Posts Tagged ‘Santa Monica Museum of Art’

Graciela Iturbide’s Private Universe

6a00d8341c630a53ef013485f186c2970c-500wiAn ostrich stares indignantly at me, hip jutting out as though I had ditched its Thanksgiving dinner. “What are you doing in this gallery staring at me?” it seems to say. “Why didn’t you bring the cranberry sauce?” Like an exaggerated cartoon version of an image in National Geographic, the ostrich is one of the more vivid subjects in Graciela Iturbide’s most recent exhibition, Graciela Iturbide: asor, ending this week in the Rose Gallery at the Santa Monica Museum of Art.

Iturbide once said, “While using my camera I am, above all, an actress participating in the scene taking place at the moment, and the other actors know what role I play.” In “asor,” taken straight from her personal archive, Iturbide creates a fantasy world that explores the terror and joy of childhood solitude. Inspired by her grandchildren and Alice in Wonderland, Iturbide photographed the Southern United States, Italy, India and Mexico, using snippets from each location but nothing identifiable from any of them. Instead, she crafted a new narrative that makes the fantastic pedestrian and the pedestrian fantastic. Clocks and abandoned buildings take on the significance of mythical creatures. In one pair of photographs, two blank eyeholes carved out of rocks peer out at the viewer, observing and saying nothing. Birds gather ominously in the sky like locusts, and in one arresting image, sunflowers are backlit and shot from below, drooping and spiky as Venus Fly Traps. Iturbide plays with perspective: A giant plaster head sits next to a parked car, disorienting any sense of scale. A bell-shaped flower is photographed from the side, grossly distorted, its surface as smooth and shiny as porcelain.

In one remarkable shot, a leopard lunges towards the camera, eyes shut, front legs crumpled in an awkward gait. The leopard looks as clumsy as a cartoon, with a viciously contorted face, like a living stuffed animal about to be killed. Iturbide photographs things with a childlike wonder and innocence, only distorted through a morbid prism. Her minutely crafted universe reveals her fascination with the coexistence of life and death, and the exquisite beauty of violence.

Iturbide came late to photography, influenced by the surrealism and mysticism of Luis Buñuel and the indigenous people photographed by Manuel Alvarez Bravo. The last time I saw Iturbide’s photography was three years ago in a retrospective at the J. Paul Getty Musuem, and the images were grisly: dead pigs, strung-up birds, a woman clutching a knife in her mouth preparing a goat for slaughter. Iturbide is best known for her ethnographic images of the Zapotec people in Oaxaca, including her famed “Mujer Ángel,” in which an indigenous woman faces a fertile valley, casually holding a boombox.

Despite the intrigue of Iturbide’s newest exhibition, I was drawn to much of her other work on display in the gallery. In 2006, Iturbide was allowed to photograph inside the estate of Frida Kahlo, and in one image, a pair of tiny, deformed-looking feet rest on the siding of a porcelain bathtub. The bathtub is Kahlo’s and the feet are Iturbide’s, appearing corpse-like. Several other images are more immediately arresting than her newer work, which is more quiet and restrained. But Iturbide’s willingness to explore new artistic territory demonstrates her continued relevance. Perhaps Iturbide deserves more recognition, which is difficult when her newer images are so private. Upon discovering her for the first time, the viewer is free to create a new reality, in which ostriches talk, flowers are monstruous, death is imminent, and life is more vivid than ever.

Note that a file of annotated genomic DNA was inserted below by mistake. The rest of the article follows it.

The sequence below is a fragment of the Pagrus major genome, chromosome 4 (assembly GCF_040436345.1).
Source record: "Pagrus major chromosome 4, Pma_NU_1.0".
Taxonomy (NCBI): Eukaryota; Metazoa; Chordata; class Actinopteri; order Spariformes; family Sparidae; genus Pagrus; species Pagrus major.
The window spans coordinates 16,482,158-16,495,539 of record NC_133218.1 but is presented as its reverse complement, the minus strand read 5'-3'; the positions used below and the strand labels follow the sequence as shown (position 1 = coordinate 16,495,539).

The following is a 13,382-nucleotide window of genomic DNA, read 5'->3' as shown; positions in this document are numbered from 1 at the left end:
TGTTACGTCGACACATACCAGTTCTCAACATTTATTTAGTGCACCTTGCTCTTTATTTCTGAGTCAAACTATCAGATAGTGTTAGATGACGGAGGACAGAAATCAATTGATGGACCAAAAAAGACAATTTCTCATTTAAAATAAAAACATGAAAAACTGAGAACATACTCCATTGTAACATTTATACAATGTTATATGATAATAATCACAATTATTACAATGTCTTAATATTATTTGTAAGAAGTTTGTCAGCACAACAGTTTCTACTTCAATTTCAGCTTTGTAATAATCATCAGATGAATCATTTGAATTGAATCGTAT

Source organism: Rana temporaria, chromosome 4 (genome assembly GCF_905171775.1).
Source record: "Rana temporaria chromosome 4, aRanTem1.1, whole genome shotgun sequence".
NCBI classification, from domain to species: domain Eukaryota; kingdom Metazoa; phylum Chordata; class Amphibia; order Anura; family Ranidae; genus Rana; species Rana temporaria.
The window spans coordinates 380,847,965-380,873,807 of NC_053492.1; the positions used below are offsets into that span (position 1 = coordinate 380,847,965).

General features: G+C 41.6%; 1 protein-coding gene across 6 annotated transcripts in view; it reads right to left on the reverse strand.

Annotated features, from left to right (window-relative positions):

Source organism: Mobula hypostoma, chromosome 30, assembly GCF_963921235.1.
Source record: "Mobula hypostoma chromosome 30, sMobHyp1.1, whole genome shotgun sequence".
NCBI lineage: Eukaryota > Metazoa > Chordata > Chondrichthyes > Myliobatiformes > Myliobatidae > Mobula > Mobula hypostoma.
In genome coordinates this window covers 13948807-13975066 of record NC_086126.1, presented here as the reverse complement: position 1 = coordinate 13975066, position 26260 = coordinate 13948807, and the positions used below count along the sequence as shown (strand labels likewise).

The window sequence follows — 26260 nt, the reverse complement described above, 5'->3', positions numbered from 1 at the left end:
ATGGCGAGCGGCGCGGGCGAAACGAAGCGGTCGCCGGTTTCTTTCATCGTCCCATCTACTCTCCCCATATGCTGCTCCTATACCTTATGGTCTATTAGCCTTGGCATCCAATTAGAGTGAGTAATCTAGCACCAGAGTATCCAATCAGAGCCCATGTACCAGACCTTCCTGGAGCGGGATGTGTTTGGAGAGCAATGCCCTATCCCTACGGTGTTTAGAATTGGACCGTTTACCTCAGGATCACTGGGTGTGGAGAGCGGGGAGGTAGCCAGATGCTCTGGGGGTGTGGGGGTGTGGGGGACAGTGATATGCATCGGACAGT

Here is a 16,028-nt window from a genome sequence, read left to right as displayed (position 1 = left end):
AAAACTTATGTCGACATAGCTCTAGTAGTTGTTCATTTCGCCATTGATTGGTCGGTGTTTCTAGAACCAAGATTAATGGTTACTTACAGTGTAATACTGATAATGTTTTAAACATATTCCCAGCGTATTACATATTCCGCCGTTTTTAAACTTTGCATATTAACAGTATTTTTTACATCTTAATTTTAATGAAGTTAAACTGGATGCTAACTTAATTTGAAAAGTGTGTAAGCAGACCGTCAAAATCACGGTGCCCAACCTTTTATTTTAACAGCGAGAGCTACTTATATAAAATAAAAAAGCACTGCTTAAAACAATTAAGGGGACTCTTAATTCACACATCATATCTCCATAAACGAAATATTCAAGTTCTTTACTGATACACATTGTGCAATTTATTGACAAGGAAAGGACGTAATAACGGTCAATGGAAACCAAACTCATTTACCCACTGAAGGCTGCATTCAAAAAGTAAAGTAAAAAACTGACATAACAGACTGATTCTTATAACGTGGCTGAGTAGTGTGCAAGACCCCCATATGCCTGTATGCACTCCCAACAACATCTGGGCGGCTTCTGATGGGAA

- By Cassandra McGrath

Graciela Iturbide’s asor ended its run this past weekend at the Rose Gallery in the Santa Monica Museum of Art. For more information on upcoming exhibitions, please visit www.rosegallery.net.

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I.N.C.O.G.N.I.T.O.

For art auctions at Christie’s and Sotheby’s, the price of a piece of art directly correlates with the value of the artist’s name. In the heat of the auction, the price steadily rises for those feuding “got-to-have-everything” types… You know who you are.

But for Santa Monica Museum of Art’s annual exhibition and benefit art sale, Incognito, it’s a little different.  You only have a group of unlabeled artworks in front of you and a list of potential artists at hand.  Incognito.  The concept is simple.  The artist’s name isn’t revealed until the work is purchased.  And each piece of art is $300 a pop, so you don’t have to engage in a bidding war with your neighbor and watch the price inflate.

That might be a little more than what you want to spend, but the price isn’t too bad for an 8″ x 10″ by one of the 480 emerging, mid, and late career artists.  In fact, by using only your honed artistic instincts, you could walk away with a deal!  There is a catch though.  The entrance tickets come with a price tag, but if you are in the mood for a charitable purchase and a night out, you can always justify it by remembering all the proceeds go right back to the museum.  And if you do end up buying, keep in mind that the work you purchase may end up being worth well more than $300. Consider it an investment.

For ticket information, please call:  310.586.6488.

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